With the Toit platform, developers can treat an ESP32 as a regular computer, installing apps just as easy as on a computer or a phone. Using the high-level language Toit, it is easy to implement functionality and applications while the Toit platform ensures that the device keeps functioning no matter what. This project tests the Toit platform by connecting a BME280 sensor to an ESP32, and reading data from this sensor. The data is published on the Toit console log.
For this project you need an ESP32 dev board. Most boards will work just fine, but in this project the following one is used:
In addition, we need a BME280 sensor. The sensor at the link below is a suitable choice for this project: https://www.digikey.com/en/products/detail/espress…
Step 1: Get Access to the Toit Platform
A free account can be created at toit.io. The first 100MB of data that flows from the ESP32 to the platform are for free. Follow the link below, and click “Try for free” on the web page:
When you sign up, an organisation is created in the Toit console and you’ll get an email to set your password. You can then log on to the console and see your devices once you’ve claimed them (see next section).
Step 2: Provision and Claim Your ESP32
A quick guide on how to install the required Toit software on your computer, provision your ESP32, and subsequently claim it so that it shows up in the Toit console can be found here:
After claiming the device, it should show up in the list of devices within a few seconds. Click on the device for more information about it.
Step 3: Hooking Up Your Hardware
Here is a Fritzing diagram showing how to hook up the BME280 sensor to the ESP32. Note that most ESP32 dev boards are too wide for a standard breadboard. Therefore, wires must be connected under the dev board. Since we’re using I2C for this setup, we connect the wires as follows:
SDA -> GPIO21
SCL -> GPIO22
Finally, we of course need to connect 3.3V and GND.
Step 4: Toit Code and YAML File for BME280
To deploy an app, we need both some Toit code, and a YAML scheduling file.
The Toit code is relatively self-explanatory, see below. First we need libraries for GPIO, I2C, and sensor access. In the main function we setup the I2C bus with address 0x77 and set GPIO 21 and 22 to be SDA and SCL, respectively. We also create a sensor object that contains methods for reading data from the sensor. The print command prints data on the log in the Toit console, with formatting.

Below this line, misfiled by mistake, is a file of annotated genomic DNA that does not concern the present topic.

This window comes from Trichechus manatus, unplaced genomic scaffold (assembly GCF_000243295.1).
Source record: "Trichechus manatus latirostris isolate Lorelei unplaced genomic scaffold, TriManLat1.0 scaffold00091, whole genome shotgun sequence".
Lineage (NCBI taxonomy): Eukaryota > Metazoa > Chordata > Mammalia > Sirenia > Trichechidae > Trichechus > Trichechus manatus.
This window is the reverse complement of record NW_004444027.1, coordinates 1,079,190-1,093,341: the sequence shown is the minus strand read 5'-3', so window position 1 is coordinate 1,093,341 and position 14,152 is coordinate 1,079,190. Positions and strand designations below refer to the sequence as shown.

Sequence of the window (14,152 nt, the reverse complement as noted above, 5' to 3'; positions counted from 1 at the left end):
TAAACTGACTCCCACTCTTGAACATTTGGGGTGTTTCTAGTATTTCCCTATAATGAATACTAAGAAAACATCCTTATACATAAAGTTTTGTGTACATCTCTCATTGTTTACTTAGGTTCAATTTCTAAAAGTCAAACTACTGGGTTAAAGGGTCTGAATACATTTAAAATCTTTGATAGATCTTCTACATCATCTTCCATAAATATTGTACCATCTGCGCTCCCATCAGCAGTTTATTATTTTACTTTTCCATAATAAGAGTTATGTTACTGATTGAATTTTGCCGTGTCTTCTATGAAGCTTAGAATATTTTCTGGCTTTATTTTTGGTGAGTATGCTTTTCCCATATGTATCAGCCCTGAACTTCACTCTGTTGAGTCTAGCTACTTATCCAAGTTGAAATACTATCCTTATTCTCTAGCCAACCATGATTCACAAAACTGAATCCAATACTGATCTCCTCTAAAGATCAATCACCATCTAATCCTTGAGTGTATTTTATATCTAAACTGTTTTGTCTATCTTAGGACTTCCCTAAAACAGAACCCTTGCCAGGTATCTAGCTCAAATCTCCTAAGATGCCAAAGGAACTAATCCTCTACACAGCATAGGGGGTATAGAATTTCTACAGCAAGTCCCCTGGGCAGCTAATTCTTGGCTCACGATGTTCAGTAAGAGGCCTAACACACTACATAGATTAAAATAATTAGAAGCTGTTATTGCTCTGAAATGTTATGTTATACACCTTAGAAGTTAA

// Filename: bme280.toit import gpio import serial.protocols.i2c as i2c import drivers.bme280 main: bus := i2c.Bus --sda=gpio.Pin.out 21 --scl=gpio.Pin.out 22 device := bus.device 0x77 bme := drivers.Bme280 device bme.on print "Temperature: $(%.1f bme.read_temperature) C" print "Humidity: $(%.1f bme.read_humidity) %" print "Pressure: $(%.1f bme.read_pressure / 100) hPa" bme.off
// Filename: bme280.yamlname: "Measure THP" entrypoint: bme280.toit triggers: on_install: true on_interval: 5s
Step 5: Toit Code and YAML File for Printing Time Stamp
The Toit code for printing a formatted time stamp on the log is as follows:
// Filename: time.toit main: time := Time.now.local print "Current Time: $(%02d time.h):$(%02d time.m):$(%02d time.s) - $(%02d time.day)/$(%02d time.month)"<br>
In the YAML file we choose to run this Toit code once we install the app, and then every five seconds:
// Filename: time.yaml name: "Timestamp" entrypoint: time.toit triggers: on_install: true on_interval: 5s<br>
Step 6: Deploying the Apps
With the Toit and YAML files above saved, we can deploy these apps on the ESP32 using the following commands, given that you named the ESP32 “Toit1” in the Toit console, and that the YAML filenames are “bme280.yaml” and “time.yaml”:
$ toit device -d Toit1 deploy bme280.yaml successfully deployed the job Measure THP on Toit1 $ toit device -d Toit1 deploy time.yaml successfully deployed the job Timestamp on Toit1<br> Source